Residents interested in the future of land surrounding the town of Hillsborough will get an opportunity Tuesday to ask questions and learn more.
Orange County’s Planning and Inspections Department and the town will hold an open house-style public information meeting to explain the joint land-use planning process and how the town’s Future Land Use Plan, adopted in March, could be implemented.
The revised plan is more specific than previous documents about when a rezoning would be required and the types of uses that would be allowed on a parcel.
The plan affects areas outside the town’s borders but within its planning jurisdiction. It also affects some areas under the county’s planning jurisdiction but generally located on the town’s fringes and that receive town water and/or sewer services. Jurisdiction over the affected areas was mapped in 2007, when Hillsborough and Orange County agreed to a boundary change. Hillsborough also adopted a state-mandated future land-use map that year.
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In 2012, town and county officials started considering updates to the map to meet changing development regulations, trends and the town’s vision for growth.
The plan was drawn up with input from county staff, the public and the Orange County Board of Commissioners. The commissioners will hold a public hearing Sept. 9 to discuss whether to endorse the plan as-is or negotiate any changes. Hillsborough and the county also collaborated in 2006 to draft the town’s strategic growth plan and signed an agreement in 2009 that identifies areas for future water, sewer and joint planning.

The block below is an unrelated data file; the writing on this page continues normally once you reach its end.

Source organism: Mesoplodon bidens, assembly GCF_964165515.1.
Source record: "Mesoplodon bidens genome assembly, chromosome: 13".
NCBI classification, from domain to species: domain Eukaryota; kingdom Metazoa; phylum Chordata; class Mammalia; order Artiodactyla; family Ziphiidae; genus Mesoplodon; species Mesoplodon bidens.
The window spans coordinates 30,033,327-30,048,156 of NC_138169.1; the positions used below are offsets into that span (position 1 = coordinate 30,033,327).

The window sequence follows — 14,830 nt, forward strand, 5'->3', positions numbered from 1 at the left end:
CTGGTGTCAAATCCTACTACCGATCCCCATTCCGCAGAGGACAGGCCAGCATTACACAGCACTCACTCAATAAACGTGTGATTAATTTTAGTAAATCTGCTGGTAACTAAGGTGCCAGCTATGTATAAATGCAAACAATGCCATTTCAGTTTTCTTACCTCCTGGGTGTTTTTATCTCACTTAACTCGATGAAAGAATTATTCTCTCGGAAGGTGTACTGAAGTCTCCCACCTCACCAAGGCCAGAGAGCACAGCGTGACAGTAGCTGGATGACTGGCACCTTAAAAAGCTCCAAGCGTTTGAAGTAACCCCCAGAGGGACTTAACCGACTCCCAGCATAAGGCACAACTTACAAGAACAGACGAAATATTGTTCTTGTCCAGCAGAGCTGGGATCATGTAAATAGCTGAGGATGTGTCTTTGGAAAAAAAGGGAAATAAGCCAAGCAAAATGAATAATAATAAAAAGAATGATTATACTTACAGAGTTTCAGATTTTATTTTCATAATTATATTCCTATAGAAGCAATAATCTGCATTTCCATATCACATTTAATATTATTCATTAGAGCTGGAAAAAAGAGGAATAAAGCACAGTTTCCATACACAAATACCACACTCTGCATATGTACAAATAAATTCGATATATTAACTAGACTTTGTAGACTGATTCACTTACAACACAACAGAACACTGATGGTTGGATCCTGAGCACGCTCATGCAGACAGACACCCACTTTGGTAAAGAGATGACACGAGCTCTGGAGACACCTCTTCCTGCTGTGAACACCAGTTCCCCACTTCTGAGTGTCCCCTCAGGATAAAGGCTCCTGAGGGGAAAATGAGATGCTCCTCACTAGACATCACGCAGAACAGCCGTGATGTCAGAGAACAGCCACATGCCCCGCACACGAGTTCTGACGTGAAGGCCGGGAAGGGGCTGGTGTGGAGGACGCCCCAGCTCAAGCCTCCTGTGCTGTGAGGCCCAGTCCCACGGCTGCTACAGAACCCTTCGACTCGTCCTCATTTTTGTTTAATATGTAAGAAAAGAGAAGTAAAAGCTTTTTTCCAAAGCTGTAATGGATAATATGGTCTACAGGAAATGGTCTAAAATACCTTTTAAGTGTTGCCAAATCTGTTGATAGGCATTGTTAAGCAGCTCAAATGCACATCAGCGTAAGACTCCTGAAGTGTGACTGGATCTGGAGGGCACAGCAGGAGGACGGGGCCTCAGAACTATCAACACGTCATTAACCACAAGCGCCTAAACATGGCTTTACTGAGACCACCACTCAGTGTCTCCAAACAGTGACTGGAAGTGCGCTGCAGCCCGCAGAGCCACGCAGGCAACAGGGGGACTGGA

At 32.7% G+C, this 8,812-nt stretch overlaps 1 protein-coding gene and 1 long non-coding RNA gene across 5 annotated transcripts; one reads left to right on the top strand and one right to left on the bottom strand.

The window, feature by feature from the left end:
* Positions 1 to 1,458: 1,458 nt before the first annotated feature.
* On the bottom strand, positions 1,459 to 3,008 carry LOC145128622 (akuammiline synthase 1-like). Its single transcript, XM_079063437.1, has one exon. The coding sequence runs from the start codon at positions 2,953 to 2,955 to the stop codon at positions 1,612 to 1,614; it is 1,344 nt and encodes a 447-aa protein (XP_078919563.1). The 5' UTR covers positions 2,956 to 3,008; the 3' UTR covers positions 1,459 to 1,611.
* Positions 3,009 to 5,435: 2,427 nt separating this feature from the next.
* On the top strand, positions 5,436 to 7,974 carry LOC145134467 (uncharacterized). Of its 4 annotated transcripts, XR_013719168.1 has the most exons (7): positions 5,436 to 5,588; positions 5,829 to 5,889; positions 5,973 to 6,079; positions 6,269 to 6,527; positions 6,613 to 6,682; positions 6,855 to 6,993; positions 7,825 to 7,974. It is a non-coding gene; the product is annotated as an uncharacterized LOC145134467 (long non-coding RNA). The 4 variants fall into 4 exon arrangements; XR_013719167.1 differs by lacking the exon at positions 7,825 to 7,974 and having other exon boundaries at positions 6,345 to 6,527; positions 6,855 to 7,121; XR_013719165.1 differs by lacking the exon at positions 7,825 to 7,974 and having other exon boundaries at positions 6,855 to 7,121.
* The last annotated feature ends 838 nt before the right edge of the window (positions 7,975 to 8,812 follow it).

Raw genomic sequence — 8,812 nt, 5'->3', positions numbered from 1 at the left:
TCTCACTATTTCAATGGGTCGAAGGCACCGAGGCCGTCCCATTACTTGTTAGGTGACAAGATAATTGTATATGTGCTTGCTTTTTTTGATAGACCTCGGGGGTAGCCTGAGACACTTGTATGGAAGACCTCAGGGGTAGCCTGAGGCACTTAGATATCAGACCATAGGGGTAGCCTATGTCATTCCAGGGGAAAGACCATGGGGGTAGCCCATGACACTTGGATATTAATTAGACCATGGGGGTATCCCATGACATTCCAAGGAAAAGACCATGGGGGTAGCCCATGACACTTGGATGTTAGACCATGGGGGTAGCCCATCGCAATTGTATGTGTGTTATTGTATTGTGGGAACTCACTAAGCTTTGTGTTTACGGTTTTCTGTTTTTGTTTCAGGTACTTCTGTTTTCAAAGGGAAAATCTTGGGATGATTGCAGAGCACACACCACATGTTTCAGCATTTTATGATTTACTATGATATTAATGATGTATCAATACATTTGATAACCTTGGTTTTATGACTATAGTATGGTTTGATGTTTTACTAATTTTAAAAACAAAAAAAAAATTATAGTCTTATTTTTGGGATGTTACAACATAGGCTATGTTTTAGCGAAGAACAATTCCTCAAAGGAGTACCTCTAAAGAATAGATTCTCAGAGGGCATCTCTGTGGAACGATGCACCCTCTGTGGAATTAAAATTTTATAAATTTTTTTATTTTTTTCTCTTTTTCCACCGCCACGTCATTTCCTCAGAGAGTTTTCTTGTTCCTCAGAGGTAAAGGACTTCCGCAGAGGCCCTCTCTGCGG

Tom Altieri, the county’s comprehensive panning supervisor, said the future land-use plan is a vision painted with a broad brush. The details will be added over time with input from residents, developers and other stakeholders, he said. The plan is not expected to affect low-density residential areas, he said.
Once the county commissioners approve the plan, it will be incorporated into the county’s comprehensive plan, and Hillsborough or county officials will initiate any necessary zoning changes. The county last approved a comprehensive land-use plan in 1981, he said. Any resulting development could be a year or two away, he said.
While the plan designates land for specific uses, it does not guarantee a rezoning application will be approved or that a landowner will agree to a rezoning, Altieri said. What it does is create opportunity, he said.
The town’s southern border, near the intersection of Old N.C. 86 and Interstate 40, would be particularly affected by the land-use plan, which sets aside a large area for suburban office, employment or neighborhood mixed uses. The area already includes the Waterstone development, Durham Tech’s Orange County campus and the new UNC Hospitals campus.
“Over time, private developers could show more interest, and people may sell eventually to projects that are more dense,” Altieri said.